Is ZuluTrade a Scam or not?
With the popularity and publicity around ZuluTrade and social trading at the moment, we’ve seen the question on whether ZuluTrade is a scam or whether it’s “real” raised a few times. Based on over 2 years first-hand experience as a ZuluTrade customer (with accounts at different brokers) as well as vast amounts of experience with other social trading networks and Forex trading in general, I thought it might be useful to share my point on view the ‘scam or not’ debate.
Let’s assume we use the dictionary definition for the word “scam” for the purpose of this article and to measure whether ZuluTrade fits this description or not:
a scam: “A fraudulent business scheme; a swindle”
Our focus is also solely on ZuluTrade as a social trading network, i.e. allowing traders to share their trades with followers who can copy them real-time. I.e. we’re not discussing AAAfx, their broker operation.
From the point of investors, is ZuluTrade a scam?
So the question here is whether ZuluTrade purposely deceives the people who invest real money and copy other traders (aka signal providers) via the platform. The main way an unscrupulous business would deceive or scam investors would be by presenting the wrong information. In the case of ZuluTrade, the main information investors will use are the profiles and historical trades of the traders on the ZuluTrade network the can copy. As we mentioned in our detailed ZuluTrade review, we feel ZuluTrade is very transparent about all the data they share with investors.
In fact, they share:
- every single trade with time and date stamp a trader has done in the past (all downloadable so results can be analysed off-line using other tools) – most other networks only supply a sub-set
- how much actual investors (followers) have made per trader and in total – only ZuluTrade currently provides this
- average historical spread per broker and per trader – only ZuluTrade shares this
- pretty much uncensored comments from followers on the trader profiles – if available on other networks they’re sometimes more heavily censored
- full profiles and trade data of traders who are no longer actively trading on ZuluTrade, often because they blew their accounts – other networks normally remove these traders from their listings
- if a trader sends signals from multiple accounts, they will all be linked and displayed (this to detects traders who tried multiple failing systems in the past) – to my knowledge, ZuluTrade is the only network trying to identify and show these links
So in fact, ZuluTrade provides you with all the data to recalculate any of the statistics they provide in the trader profile screens. In addition, they’re not hiding accounts from traders who lost money or remove negative feedback from followers. Hence I’d go as far as saying that in our experience, there’s no other major social trading network as transparent as ZuluTrade in terms of the data and information they share with their customers.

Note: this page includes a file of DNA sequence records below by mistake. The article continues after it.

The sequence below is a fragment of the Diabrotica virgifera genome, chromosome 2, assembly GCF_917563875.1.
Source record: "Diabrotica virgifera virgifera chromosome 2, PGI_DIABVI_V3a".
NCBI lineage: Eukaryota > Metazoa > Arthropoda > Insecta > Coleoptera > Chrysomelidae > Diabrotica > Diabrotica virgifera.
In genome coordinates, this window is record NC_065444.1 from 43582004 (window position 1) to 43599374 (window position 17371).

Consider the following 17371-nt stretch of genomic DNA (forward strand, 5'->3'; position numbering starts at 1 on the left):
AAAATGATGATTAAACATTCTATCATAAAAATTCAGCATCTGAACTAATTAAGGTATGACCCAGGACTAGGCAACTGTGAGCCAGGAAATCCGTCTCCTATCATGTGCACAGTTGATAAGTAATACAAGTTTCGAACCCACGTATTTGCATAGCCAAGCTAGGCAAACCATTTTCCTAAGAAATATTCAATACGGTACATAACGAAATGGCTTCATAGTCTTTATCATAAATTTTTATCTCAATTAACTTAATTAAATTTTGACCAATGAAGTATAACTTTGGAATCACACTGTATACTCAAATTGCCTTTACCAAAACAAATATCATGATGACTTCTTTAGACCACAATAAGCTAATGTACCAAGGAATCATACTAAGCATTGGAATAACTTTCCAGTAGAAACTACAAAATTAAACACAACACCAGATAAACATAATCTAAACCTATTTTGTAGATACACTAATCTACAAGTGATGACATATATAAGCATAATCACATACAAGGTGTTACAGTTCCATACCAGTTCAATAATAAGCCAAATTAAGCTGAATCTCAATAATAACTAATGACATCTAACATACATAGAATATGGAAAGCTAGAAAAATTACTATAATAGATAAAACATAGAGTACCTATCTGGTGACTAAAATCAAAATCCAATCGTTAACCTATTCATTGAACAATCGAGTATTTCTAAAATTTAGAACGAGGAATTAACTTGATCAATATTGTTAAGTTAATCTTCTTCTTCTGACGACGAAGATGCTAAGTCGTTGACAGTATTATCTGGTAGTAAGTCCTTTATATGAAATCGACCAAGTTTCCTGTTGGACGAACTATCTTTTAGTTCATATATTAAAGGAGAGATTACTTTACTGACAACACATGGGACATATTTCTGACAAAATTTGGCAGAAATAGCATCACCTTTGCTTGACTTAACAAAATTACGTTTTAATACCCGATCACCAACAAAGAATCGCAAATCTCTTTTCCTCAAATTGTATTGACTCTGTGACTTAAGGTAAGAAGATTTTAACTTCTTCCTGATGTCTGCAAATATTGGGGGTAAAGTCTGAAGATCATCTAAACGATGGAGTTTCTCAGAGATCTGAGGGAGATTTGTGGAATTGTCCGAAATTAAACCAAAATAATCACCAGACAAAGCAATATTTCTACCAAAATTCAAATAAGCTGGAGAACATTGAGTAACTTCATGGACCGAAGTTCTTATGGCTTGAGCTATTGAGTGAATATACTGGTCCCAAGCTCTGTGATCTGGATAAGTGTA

To make any suggestions that the actual trader data (i.e. historical trades) isn’t real and would be manipulated is easily disproved by comparing the results you see from copying the trades on your live account with the results displayed in the ZuluTrade interface.
Another aspect working against the argument that ZuluTrade should be considered a scam is the fact that they offer a fully functioning demo account which anyone can try. There are no limitations on the functionality of the demo account, so before investing anyone can use the demo account to try and copy some traders and see what the results would be after a few weeks.
The entry criteria to invest with real money are also very low. So even with real money, you can try ZuluTrade with as little as $300. I.e. they don’t ask a massive amount up-front and there are no other entry, maintenance or exit fees to pay.
So, I hear you asking, why are there still people out there with negative opinions about ZuluTrade? I believe the main reason for this is that they’d have lost money by following losing traders (sometimes losing their full account). To call ZuluTrade a scam because of the very poor quality of some of the traders/signal providers on their social trading network would be unjustified in my opinion.
Let’s make the analogy with a stock exchange. Would you call the DOW, NASDAQ, DAX or LSE a scam because they listed companies which went out of business or who’s share prices dropped significantly? No, I don’t think you would, since the stock exchange is the enabler, but it’s the investor’s responsibility to understand the risk when buying shares. The same goes for ZuluTrade, they enable traders to share their signals and investors to automatically copy these trades. However, they cannot predict which traders will be successful and which ones won’t. In fact, even top investment banks cannot, as plenty of rogue trader stories prove (e.g. Nick Leeson and Barings Bank).